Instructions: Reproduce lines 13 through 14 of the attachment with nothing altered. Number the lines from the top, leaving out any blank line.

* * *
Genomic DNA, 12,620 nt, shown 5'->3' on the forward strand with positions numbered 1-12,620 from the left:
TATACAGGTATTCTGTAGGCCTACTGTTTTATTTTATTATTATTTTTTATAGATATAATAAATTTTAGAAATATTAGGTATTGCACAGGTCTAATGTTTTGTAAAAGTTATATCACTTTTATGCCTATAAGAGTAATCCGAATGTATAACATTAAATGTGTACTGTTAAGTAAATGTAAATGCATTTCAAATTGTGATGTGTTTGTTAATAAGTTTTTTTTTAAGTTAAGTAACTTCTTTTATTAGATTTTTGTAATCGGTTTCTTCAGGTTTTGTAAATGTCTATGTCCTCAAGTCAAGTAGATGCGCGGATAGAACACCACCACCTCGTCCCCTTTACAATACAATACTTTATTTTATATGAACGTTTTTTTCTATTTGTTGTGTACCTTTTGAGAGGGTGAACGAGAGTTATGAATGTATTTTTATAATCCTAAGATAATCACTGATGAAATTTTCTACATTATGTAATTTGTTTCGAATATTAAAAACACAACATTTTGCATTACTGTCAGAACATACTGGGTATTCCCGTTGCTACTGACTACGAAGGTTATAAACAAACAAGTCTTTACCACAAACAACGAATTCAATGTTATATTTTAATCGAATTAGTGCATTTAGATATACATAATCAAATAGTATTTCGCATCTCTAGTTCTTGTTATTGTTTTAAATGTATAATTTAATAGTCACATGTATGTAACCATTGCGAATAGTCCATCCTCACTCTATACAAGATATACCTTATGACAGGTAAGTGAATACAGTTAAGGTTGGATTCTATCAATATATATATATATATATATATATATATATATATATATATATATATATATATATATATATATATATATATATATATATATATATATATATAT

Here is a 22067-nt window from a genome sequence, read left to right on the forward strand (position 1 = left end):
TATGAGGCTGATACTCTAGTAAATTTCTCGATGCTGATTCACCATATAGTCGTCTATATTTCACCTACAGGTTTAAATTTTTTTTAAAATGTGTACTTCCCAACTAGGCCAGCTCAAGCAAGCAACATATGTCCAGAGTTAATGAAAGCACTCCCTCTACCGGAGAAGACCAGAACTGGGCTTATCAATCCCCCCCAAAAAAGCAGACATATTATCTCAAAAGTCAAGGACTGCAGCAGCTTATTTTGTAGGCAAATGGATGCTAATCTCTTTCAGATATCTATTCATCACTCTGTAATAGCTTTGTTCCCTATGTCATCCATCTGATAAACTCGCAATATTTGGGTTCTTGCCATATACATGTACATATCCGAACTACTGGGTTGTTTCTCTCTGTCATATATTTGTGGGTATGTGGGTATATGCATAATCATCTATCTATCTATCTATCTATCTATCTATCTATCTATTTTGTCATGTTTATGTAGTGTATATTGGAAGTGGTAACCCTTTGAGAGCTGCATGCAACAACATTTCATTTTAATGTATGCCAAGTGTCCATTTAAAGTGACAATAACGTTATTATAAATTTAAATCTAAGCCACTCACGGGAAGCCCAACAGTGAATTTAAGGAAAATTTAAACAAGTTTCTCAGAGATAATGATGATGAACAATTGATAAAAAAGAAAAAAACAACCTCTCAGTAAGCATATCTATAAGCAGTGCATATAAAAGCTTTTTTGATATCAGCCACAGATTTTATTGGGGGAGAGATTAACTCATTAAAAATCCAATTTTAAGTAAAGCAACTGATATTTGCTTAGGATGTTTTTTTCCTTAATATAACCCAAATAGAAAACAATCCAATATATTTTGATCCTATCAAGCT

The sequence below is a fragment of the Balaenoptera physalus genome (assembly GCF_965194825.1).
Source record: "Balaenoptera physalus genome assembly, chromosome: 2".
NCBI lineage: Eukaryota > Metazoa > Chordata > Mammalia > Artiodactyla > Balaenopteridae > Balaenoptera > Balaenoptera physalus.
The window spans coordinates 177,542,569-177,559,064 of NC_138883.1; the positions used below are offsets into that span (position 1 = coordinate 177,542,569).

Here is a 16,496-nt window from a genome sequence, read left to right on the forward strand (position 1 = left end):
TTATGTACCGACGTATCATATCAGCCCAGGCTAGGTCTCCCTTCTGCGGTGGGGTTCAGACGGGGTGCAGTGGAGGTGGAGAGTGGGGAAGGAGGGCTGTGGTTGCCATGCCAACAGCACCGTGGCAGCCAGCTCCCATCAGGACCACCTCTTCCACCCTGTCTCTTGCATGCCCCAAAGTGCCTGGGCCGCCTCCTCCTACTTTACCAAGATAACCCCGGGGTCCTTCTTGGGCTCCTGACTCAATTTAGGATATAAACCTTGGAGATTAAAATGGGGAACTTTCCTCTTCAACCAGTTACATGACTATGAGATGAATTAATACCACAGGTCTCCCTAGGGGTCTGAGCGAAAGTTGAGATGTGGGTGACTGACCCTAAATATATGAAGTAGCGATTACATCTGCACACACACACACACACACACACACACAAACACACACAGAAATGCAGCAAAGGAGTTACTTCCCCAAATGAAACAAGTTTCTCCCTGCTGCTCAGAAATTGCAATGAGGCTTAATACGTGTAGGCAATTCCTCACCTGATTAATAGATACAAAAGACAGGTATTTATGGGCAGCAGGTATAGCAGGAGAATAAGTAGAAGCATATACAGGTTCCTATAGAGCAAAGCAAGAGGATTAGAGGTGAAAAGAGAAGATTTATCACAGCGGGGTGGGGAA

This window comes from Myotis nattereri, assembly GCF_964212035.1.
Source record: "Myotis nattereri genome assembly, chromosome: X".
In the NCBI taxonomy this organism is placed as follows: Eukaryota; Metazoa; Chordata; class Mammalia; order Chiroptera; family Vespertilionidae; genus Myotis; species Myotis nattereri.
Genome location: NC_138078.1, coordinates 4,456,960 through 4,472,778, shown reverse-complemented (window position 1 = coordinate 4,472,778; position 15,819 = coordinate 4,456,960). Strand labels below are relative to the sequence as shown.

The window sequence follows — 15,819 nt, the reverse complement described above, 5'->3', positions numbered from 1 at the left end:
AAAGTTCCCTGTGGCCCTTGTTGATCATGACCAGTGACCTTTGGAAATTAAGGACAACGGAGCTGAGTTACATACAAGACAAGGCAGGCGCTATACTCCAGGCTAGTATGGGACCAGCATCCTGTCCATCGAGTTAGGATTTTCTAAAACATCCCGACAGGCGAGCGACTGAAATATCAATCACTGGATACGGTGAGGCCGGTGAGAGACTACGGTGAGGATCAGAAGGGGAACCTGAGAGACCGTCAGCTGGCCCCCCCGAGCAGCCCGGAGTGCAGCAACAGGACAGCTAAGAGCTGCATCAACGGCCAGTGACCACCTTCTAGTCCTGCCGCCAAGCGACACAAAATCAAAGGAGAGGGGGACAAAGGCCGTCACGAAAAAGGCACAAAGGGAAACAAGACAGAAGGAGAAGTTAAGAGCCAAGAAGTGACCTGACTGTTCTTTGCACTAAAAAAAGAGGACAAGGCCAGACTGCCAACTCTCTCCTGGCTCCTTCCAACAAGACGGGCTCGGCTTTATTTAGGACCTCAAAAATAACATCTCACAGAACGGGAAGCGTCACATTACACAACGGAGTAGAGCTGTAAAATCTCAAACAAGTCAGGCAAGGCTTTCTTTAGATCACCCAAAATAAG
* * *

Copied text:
In the NCBI taxonomy this organism is placed as follows: Eukaryota; Metazoa; Chordata; class Mammalia; order Chiroptera; family Vespertilionidae; genus Myotis; species Myotis nattereri.
Genome location: NC_138078.1, coordinates 4,456,960 through 4,472,778, shown reverse-complemented (window position 1 = coordinate 4,472,778; position 15,819 = coordinate 4,456,960). Strand labels below are relative to the sequence as shown.